Fears over burgeoning police state increase after passage of NDAA
Paul Joseph Watson
Friday, December 23, 2011
Congress is set to give the green light on funding for a massive expansion of TSA checkpoints, with the federal agency already responsible for over 9,000 such checkpoints in the last year amidst increased fears America is turning into a police state following the passage of the ‘indefinite detention’ bill.
The increase in funding has nothing to do with the TSA’s role in airports – this is about creating 12 more VIPR teams to add the federal agency’s 25 units that are already scattered across the country and responsible for manning checkpoints on highways, in bus and train terminals, at sports events and even high school prom nights.
“The TSA’s 25 “viper” teams — for Visible Intermodal Prevention and Response — have run more than 9,300 unannounced checkpoints and other search operations in the last year. Department of Homeland Security officials have asked Congress for funding to add 12 more teams next year,” reports the L.A. Times.
The demand for $24 million in extra funding is in addition to the $110 million spent in fiscal year 2011. The figures are completely independent from the federal agency’s role inside the nation’s airports, which costs taxpayers $5 billion a year.
The extra money is being demanded despite the fact that there is “no proof that the roving viper teams have foiled any terrorist plots or thwarted any major threat to public safety,” according to the L.A. Times report, which also highlights how the TSA’s sniffer dogs are used to single out people for questioning if the dog smells the scent of the owner’s pets on their clothing.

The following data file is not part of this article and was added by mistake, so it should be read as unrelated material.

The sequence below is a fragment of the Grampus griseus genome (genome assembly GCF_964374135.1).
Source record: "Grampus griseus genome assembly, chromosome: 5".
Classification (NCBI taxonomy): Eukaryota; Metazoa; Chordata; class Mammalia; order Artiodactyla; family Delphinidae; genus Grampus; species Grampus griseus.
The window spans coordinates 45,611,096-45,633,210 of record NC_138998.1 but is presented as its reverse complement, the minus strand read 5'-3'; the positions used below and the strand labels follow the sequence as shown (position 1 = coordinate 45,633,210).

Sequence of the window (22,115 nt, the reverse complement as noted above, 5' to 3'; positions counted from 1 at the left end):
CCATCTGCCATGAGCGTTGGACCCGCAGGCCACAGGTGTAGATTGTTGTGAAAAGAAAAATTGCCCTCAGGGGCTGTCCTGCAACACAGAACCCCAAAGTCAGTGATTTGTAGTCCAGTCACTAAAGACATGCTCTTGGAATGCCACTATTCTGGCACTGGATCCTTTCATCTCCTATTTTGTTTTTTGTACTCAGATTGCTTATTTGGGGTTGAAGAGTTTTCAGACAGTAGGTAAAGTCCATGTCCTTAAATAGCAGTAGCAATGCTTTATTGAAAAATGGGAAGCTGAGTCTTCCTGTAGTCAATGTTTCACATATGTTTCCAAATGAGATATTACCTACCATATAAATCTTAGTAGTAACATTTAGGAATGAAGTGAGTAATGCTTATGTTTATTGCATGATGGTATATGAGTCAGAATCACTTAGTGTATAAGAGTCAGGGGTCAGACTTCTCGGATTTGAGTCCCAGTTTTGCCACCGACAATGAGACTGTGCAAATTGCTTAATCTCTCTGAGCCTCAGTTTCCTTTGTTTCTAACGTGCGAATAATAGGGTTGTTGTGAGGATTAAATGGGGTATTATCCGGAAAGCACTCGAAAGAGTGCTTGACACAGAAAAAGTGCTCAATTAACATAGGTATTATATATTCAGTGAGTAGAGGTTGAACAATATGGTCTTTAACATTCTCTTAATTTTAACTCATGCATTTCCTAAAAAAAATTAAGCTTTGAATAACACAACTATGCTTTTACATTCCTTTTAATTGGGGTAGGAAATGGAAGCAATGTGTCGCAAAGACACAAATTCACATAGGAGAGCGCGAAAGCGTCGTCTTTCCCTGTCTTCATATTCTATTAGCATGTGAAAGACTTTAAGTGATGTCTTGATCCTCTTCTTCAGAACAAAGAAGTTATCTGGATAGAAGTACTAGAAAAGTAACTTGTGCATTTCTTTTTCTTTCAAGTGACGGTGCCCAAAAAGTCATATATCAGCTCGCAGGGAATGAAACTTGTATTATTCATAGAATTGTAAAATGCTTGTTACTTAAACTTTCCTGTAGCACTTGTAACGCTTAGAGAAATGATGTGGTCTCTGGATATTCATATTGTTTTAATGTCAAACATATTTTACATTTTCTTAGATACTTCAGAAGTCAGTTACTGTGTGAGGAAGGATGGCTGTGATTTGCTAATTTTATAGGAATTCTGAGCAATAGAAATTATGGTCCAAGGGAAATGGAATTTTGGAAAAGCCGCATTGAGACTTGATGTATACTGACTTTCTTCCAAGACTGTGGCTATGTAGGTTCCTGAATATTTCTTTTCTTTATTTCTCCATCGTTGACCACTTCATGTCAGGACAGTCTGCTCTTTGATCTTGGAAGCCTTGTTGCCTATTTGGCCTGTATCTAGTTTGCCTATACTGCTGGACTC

The appearance of thousands more checkpoints on America’s highways and at key transport hubs will only heighten concerns that the country is headed towards a Soviet-style police state.
Such fears were again expressed last week following the passage of the National Authorization Defense Act, a provision of which empowers the government to arrest Americans and hold them in a detention camp with no legal recourse.
With the federal government now seeking contractors to provide staff and supplies for “emergency camps” located around the country, the possibility of innocent Americans being swept up in a dragnet following a declaration of a national emergency has never been more of a threat.
The TSA is being used as a literal occupying army to ensure Americans who travel anywhere are constantly under the scrutiny of Big Brother.
Back in October we reported on how Tennessee’s Homeland Security Commissioner announced that a raft of new “security checkpoints” would be in place over the Halloween period to “keep roadways safe for trick-or-treaters”.
Earlier that same month it was announced that Transportation Security Administration officials would be manning highway checkpoints in Tennessee targeting truck drivers.
After public outrage, the TSA attempted to neutralize the controversy by claiming that the inspections were carried out by State Troopers (the TSA agents were there to try to recruit truck drivers into becoming snitches for the ‘See Something, Say Something’ campaign), and that the checkpoints were merely temporary.
In reality, the program was the latest phase of the TSA’s rapidly expanding VIPR program, under which TSA agents have been deployed to shake down Americans at everywhere from bus depots, to ferry terminals, to train stations, in one instance conducting pat downs of passengers, including children, who had already completed their journey when arriving in Savannah.